Expression of FGF Receptors 1, 2, 3 in the Embryonic and Postnatal Mouse Brain Compared with Pdgfrα, Olig2 and Plp/dm20: Implications for Oligodendrocyte DevelopmentBansal R. · Lakhina V. · Remedios R. · Tole S.
aDepartment of Neuroscience, University of Connecticut Medical School, Farmington, Conn., USA; bDepartment of Biological Sciences, Tata Institute of Fundamental Research, Mumbai, India
Fibroblast growth factors (FGF) receptors FgfR1, FgfR2 and FgfR3 are differentially regulated during oligodendrocyte (OL) maturation in vitro: FgfR3 is expressed by OL progenitors whereas FgfR2 is expressed by differentiated OLs[Mol Cell Neurosci 1996;7:263–275], and we have recently shown that FgfR3 is required for the timely differentiation of OLs in vivo [J Neurosci 2003;23:883–894].Here we have used in situhybridization to investigate the expression patterns of FgfR1–3 and compare them to the putative OL progenitor markers Olig2, Pdgfrαand Plp/dm20 as a function of development in vivo, in particular at sites of OL specification, migration or differentiation in the mouse forebrain and cerebellum. We show that at early stages FgfR1–3 expression overlaps with that of Olig2 in the embryonic ventricular zone of the lateral and medial ganglionic eminences. Further, a scattered population of cells expressing FgfR3 (but not FgfR1 or FgfR2) in the ventral telencephalon appear to arise from the ventricular zone, and at later stages are found more dorsally in the cortex, in an overall pattern similar to Olig2 and/or Pdgfrα. Postnatal expression of FgfR2 increases with age, more prominently in specific regions, including the cortical and cerebellar white matter and optic nerve. Thus, the differential expression pattern of FgfR2 and FgfR3 observed in vivo suggests that their expression is developmentally regulated in a manner consistent with the pattern of their expression in culture. These data provide further insights into role of FgfRs in OL development, and they emphasize that these receptors are positioned both spatially and temporally to impact OL generation in vivo.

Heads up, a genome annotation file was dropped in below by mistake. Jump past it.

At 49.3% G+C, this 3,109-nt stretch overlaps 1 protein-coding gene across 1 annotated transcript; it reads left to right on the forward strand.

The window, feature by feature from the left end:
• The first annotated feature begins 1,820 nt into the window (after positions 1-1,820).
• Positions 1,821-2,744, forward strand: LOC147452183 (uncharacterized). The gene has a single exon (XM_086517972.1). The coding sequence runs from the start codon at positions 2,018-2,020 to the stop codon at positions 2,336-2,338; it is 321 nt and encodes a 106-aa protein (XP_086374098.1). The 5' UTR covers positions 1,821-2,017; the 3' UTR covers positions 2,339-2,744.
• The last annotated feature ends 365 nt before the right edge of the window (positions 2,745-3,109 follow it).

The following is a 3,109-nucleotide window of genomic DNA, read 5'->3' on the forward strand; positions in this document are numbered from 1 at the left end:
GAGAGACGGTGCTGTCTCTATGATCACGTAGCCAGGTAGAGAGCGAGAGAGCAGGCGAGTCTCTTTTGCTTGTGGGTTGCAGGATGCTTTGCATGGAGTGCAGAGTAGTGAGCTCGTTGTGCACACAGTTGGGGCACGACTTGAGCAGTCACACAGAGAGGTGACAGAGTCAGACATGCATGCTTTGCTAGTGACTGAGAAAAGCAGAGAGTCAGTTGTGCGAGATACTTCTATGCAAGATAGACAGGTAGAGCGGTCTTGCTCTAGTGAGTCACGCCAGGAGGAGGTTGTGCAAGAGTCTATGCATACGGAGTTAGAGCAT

Rashmi Bansal, PhD
Department of Neuroscience, University of Connecticut Medical School
263 Farmington Ave.
Farmington, CT 06030-3401 (USA)
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Received: April 8, 2003
Accepted: May 1, 2003
Number of Print Pages : 13
Number of Figures : 5, Number of Tables : 0, Number of References : 54
Vol. 25, No. 2-4, Year 2003 (Cover Date: March-August (Released September 2003))
Journal Editor: A.T. Campagnoni, Los Angeles, Calif.
ISSN: 0378–5866 (print), 1421–9859 (Online)
For additional information: http://www.karger.com/journals/dne